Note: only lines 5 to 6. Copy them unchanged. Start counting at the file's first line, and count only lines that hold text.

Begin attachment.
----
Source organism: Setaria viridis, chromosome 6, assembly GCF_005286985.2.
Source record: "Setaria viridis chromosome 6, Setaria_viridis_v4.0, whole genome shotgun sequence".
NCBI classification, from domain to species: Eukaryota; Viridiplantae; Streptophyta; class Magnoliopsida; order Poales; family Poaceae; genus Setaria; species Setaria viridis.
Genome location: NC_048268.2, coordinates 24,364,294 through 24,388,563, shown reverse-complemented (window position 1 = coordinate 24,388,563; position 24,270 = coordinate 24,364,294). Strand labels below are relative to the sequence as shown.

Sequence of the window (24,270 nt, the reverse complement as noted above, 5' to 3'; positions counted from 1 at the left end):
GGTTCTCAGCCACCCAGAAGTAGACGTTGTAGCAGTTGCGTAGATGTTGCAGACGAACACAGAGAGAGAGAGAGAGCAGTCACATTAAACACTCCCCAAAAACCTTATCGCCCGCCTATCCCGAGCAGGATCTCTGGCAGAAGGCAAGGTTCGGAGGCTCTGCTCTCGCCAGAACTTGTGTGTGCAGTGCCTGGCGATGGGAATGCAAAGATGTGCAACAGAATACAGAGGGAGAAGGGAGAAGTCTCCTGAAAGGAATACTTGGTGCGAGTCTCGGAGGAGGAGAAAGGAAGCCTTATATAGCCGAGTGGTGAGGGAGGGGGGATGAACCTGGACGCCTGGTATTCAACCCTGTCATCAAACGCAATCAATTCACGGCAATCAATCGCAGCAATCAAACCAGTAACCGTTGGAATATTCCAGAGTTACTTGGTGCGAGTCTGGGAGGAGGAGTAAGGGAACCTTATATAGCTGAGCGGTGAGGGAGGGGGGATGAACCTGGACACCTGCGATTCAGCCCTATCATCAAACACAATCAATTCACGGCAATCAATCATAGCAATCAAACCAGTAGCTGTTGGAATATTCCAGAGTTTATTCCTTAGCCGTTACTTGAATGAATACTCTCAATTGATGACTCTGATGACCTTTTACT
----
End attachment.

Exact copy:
Sequence of the window (24,270 nt, the reverse complement as noted above, 5' to 3'; positions counted from 1 at the left end):
GGTTCTCAGCCACCCAGAAGTAGACGTTGTAGCAGTTGCGTAGATGTTGCAGACGAACACAGAGAGAGAGAGAGAGCAGTCACATTAAACACTCCCCAAAAACCTTATCGCCCGCCTATCCCGAGCAGGATCTCTGGCAGAAGGCAAGGTTCGGAGGCTCTGCTCTCGCCAGAACTTGTGTGTGCAGTGCCTGGCGATGGGAATGCAAAGATGTGCAACAGAATACAGAGGGAGAAGGGAGAAGTCTCCTGAAAGGAATACTTGGTGCGAGTCTCGGAGGAGGAGAAAGGAAGCCTTATATAGCCGAGTGGTGAGGGAGGGGGGATGAACCTGGACGCCTGGTATTCAACCCTGTCATCAAACGCAATCAATTCACGGCAATCAATCGCAGCAATCAAACCAGTAACCGTTGGAATATTCCAGAGTTACTTGGTGCGAGTCTGGGAGGAGGAGTAAGGGAACCTTATATAGCTGAGCGGTGAGGGAGGGGGGATGAACCTGGACACCTGCGATTCAGCCCTATCATCAAACACAATCAATTCACGGCAATCAATCATAGCAATCAAACCAGTAGCTGTTGGAATATTCCAGAGTTTATTCCTTAGCCGTTACTTGAATGAATACTCTCAATTGATGACTCTGATGACCTTTTACT